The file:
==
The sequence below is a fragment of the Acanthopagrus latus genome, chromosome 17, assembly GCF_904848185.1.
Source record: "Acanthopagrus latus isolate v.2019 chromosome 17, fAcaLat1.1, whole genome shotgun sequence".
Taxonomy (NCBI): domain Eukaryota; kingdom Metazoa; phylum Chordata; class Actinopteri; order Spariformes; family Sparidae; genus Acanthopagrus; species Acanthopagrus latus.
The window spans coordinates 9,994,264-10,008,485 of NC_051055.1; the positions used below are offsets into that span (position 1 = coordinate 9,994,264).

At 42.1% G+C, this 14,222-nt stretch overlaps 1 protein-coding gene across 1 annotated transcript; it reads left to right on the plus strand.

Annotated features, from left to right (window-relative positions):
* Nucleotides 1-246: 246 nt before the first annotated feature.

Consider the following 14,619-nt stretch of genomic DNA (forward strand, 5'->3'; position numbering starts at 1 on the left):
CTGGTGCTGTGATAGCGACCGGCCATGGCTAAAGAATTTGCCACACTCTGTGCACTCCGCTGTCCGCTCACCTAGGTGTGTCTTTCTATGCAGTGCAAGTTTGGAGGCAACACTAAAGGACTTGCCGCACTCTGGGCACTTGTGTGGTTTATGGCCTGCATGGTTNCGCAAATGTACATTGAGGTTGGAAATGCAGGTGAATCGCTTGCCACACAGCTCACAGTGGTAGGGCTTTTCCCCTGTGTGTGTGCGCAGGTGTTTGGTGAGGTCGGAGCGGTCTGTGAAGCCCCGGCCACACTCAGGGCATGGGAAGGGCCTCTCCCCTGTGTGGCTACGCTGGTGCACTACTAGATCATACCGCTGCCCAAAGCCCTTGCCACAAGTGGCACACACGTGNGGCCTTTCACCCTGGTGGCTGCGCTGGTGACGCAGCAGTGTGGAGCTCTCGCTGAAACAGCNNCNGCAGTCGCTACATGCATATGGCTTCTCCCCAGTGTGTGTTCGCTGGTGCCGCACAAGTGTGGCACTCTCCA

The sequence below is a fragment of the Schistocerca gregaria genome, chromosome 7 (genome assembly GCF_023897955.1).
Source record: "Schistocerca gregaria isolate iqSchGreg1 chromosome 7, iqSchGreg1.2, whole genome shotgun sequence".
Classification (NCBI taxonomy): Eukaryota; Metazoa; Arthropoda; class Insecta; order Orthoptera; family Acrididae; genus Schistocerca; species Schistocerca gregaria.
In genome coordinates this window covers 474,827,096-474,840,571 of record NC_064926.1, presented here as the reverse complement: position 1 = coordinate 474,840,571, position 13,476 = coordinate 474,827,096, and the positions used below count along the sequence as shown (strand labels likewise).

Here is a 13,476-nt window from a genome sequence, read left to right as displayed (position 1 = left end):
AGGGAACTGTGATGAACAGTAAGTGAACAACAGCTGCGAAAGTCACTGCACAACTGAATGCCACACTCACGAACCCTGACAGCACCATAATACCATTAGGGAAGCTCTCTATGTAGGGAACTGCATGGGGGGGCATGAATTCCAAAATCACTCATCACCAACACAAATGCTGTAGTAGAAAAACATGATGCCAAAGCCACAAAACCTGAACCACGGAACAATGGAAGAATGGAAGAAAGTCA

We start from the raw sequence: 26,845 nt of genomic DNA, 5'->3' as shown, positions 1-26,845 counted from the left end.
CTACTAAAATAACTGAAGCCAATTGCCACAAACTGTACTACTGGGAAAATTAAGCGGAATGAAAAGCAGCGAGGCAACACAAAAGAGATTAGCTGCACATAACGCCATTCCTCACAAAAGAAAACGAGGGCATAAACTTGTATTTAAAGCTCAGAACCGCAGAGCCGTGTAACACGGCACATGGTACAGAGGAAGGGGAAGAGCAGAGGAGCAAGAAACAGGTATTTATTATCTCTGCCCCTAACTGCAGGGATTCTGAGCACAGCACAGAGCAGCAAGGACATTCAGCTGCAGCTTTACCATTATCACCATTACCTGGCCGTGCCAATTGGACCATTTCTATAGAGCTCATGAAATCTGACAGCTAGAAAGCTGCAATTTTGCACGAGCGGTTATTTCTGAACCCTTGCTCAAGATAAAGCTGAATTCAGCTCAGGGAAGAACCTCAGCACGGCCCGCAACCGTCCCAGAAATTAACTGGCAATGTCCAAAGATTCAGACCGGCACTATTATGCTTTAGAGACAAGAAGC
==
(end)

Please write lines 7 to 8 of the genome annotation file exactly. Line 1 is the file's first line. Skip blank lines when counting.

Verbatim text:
* Nucleotides 1-246: 246 nt before the first annotated feature.

Consider the following 14,619-nt stretch of genomic DNA (forward strand, 5'->3'; position numbering starts at 1 on the left):